Since French writer-director Arnaud Desplechin first made a splash at the 1992 Cannes Film Festival with his feature debut ‘La Sentinelle’, he has established himself – in his native country, at any rate – as a filmmaker of ambition and insight. At the same time, his work has often been a tad too idiosyncratic, even whimsical, to gain widespread international recognition. This latest could be accused of neither flaw; indeed, in some respects, in its straightforward, robustly realist look at the daily working lives of a couple of cops in Roubaix, an impoverished town in northern France, it might be regarded by some as his most conventional movie to date.
It begins with Captain Daoud (Roschdy Zem) and his team – which includes newcomer Louis (Antoine Reinartz), to some degree a surrogate for the audience – responding to a range of incidents: domestic violence, fraudulent insurance claims, rape, a missing-persons case and arson – before it comes to focus on the sordid murder of an elderly woman. Eventually, two female suspects are singled out, and Daoud and his colleagues set about trying to find out what, precisely, occurred, and who did what.
For all that it might initially seem a little old-fashioned, Desplechin’s film is more unusual than it appears. He’s unconcerned with generating suspense or, indeed, any real sense of mystery; it’s soon clear than the suspects (played by Léa Seydoux and Sara Forestier) are probably guilty, and that the ‘answers’ provided by the many interrogation sessions and the re-enactment of the crime are of more interest to the police than they are to the audience. Rather, Desplechin – himself born and raised in Roubaix, and his film being inspired by a real-life case – focuses on showing how an investigation works: this is a police procedural picture that takes the procedure aspect, in all its repetitive and banal details, far more seriously than most movies do (or, for that matter, television series).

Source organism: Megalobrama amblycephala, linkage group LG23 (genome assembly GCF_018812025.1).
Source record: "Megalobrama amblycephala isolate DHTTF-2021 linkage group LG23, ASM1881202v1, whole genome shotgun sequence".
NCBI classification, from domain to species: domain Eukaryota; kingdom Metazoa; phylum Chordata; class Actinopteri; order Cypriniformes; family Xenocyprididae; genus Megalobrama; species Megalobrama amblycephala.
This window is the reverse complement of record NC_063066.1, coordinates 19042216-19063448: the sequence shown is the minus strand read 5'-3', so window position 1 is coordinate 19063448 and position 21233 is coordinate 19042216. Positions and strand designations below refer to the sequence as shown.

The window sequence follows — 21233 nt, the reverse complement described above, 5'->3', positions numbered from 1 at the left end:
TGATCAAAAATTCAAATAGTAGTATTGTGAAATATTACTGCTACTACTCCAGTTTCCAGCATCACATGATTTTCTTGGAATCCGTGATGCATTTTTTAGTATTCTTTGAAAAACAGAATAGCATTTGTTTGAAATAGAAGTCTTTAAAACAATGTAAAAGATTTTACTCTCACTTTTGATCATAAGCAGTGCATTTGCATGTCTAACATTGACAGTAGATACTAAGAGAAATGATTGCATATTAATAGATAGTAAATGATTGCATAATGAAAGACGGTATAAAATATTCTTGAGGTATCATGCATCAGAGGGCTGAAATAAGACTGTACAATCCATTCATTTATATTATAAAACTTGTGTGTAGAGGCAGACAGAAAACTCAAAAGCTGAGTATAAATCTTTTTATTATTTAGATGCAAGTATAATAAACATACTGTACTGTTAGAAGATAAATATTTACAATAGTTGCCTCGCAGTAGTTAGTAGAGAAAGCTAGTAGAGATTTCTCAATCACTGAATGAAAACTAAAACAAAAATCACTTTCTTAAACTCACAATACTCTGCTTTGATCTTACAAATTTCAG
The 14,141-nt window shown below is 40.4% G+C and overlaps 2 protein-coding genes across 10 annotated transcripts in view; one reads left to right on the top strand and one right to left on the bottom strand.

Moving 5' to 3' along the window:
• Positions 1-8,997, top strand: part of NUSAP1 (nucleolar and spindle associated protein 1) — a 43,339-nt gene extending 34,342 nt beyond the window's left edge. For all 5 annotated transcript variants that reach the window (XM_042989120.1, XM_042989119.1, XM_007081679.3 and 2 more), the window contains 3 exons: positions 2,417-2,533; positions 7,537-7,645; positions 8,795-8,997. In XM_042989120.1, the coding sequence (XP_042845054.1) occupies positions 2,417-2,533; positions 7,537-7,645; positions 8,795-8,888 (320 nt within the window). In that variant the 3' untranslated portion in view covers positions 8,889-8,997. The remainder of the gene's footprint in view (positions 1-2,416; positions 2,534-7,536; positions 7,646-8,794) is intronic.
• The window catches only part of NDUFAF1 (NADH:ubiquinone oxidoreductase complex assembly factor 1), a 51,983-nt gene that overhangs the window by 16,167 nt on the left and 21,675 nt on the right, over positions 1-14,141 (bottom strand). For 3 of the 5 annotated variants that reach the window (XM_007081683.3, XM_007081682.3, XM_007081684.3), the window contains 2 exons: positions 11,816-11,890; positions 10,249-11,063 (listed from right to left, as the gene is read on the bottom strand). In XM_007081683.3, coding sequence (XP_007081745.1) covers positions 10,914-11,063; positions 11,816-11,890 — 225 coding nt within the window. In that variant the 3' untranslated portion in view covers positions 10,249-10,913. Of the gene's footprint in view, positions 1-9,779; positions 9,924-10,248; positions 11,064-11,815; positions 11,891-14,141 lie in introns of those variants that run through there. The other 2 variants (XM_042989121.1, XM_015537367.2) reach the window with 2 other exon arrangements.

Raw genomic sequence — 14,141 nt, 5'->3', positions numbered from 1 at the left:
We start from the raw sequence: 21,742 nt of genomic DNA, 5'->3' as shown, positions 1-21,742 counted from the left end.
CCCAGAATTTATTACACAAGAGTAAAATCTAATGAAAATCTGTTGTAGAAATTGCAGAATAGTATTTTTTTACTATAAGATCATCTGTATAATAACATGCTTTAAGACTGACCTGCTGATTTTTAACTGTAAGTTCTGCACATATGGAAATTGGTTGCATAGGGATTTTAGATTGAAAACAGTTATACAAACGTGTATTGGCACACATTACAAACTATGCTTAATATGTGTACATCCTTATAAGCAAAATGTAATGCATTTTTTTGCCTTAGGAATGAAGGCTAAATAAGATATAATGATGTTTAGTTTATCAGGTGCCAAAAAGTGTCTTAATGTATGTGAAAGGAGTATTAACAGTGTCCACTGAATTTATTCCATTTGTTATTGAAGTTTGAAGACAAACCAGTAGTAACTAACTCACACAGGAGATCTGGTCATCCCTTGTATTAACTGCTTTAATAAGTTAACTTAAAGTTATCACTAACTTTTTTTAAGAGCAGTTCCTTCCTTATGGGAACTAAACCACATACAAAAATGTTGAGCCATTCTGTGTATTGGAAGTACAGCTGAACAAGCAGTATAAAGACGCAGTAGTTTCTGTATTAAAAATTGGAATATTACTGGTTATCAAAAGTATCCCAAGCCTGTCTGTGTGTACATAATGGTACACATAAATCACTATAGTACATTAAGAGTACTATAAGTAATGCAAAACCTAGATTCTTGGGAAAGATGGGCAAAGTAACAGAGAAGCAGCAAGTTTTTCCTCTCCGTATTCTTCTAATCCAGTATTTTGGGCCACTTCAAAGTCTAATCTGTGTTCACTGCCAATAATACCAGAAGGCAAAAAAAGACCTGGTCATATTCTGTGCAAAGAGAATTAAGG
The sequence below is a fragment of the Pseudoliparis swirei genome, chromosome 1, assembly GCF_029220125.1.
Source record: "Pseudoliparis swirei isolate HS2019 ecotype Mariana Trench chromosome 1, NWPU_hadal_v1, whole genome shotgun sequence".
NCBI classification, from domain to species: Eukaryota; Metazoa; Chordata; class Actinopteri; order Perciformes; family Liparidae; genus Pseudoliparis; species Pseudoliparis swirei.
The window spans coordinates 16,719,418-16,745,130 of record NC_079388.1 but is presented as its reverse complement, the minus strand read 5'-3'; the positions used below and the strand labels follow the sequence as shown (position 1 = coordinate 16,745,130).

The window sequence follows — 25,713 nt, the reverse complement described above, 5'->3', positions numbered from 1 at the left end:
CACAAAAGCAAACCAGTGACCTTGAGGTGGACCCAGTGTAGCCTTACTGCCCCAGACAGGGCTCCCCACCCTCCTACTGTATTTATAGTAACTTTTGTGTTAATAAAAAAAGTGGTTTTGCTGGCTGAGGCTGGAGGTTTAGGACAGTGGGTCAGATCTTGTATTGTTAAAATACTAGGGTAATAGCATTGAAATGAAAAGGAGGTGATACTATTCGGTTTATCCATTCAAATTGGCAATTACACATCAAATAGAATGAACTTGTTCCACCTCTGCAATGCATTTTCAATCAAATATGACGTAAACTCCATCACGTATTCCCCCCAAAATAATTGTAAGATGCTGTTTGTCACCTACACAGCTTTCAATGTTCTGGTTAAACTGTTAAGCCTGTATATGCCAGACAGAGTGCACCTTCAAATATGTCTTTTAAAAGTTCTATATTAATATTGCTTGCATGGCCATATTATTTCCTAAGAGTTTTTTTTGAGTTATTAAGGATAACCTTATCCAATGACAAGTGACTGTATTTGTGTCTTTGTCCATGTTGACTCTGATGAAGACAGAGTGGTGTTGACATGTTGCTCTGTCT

If the aura of authenticity is undermined by the characterisation of Daoud as almost unfailingly kind, gentle and wise – the detective as divine interpreter of humanity’s flaws – the plausibility is helped no end by the excellence of the performances: Seydoux, Forestier and the consistently charismatic Zem are as dependably fine as ever. Surprisingly engrossing and well worth checking out.